479591 Electrochemical Etching of Metallic Substrates for Carbon Nanotube Growth

Monday, November 14, 2016
Grand Ballroom B (Hilton San Francisco Union Square)
Montgomery Baker-Fales, Haider Almkhelfe, Xu Li and Placidus B. Amama, Department of Chemical Engineering, Kansas State University, Manhattan, KS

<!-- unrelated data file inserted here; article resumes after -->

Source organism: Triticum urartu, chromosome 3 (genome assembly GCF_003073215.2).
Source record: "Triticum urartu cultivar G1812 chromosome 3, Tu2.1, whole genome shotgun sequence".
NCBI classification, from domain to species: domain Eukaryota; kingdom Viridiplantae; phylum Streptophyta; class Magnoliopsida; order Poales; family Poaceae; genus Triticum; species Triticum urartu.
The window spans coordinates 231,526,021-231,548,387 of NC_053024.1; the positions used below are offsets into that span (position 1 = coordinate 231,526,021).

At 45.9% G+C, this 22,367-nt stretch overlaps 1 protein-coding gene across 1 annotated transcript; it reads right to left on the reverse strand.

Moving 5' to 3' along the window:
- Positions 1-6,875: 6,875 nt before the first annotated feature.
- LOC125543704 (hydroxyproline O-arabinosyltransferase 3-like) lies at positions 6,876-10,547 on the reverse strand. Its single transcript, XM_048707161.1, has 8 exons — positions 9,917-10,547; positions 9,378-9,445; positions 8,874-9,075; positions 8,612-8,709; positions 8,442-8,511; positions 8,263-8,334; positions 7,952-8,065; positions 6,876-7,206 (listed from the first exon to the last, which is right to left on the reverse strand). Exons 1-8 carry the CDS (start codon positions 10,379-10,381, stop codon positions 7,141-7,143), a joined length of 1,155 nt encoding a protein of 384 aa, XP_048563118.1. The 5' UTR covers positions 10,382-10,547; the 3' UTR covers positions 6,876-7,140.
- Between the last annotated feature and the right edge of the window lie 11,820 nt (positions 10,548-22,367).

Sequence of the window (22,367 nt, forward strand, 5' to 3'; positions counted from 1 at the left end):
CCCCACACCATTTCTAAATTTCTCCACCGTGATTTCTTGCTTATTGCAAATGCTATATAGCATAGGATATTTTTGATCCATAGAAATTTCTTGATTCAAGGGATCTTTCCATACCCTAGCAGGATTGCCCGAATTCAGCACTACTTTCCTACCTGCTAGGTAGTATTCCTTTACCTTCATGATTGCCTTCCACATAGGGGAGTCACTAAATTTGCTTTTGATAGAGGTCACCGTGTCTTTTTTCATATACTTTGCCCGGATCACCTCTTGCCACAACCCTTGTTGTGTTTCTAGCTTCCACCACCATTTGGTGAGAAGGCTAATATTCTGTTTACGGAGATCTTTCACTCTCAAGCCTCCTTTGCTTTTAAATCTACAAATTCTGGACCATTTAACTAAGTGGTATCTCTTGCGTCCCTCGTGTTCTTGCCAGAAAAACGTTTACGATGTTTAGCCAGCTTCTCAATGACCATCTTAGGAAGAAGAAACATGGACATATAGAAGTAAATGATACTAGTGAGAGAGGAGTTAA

Carbon nanotubes (CNTs) have unique properties that make them intriguing materials for application in energy storage and thermal management. For practical application, CNT carpets must be supported on highly conductive substrates. Traditionally, growth of high-quality CNT carpets, via chemical vapor deposition (CVD), occurs on insulators such as SiO2 or AlxOy, prohibiting use in practical applications. The challenge of growing CNTs on metallic substrates is hypothesized to be due to the unfavorable substrate-catalyst interactions. The high surface energies of metallic substrates affect the restructuring of the catalyst during annealing, while thin AlxOy barrier layers provide a low-energy surface from which the catalyst can dewet to form the nanoparticle morphology prerequisite to CNT nucleation. To overcome this challenge, surface modification of metallic substrates via an electrochemical etching process is explored. Inactive stainless steel substrates are transformed to active catalytic substrates by anodic oxidation of the substrate in acidic electrolyte to remove surface oxide films while changing the surface morphology.

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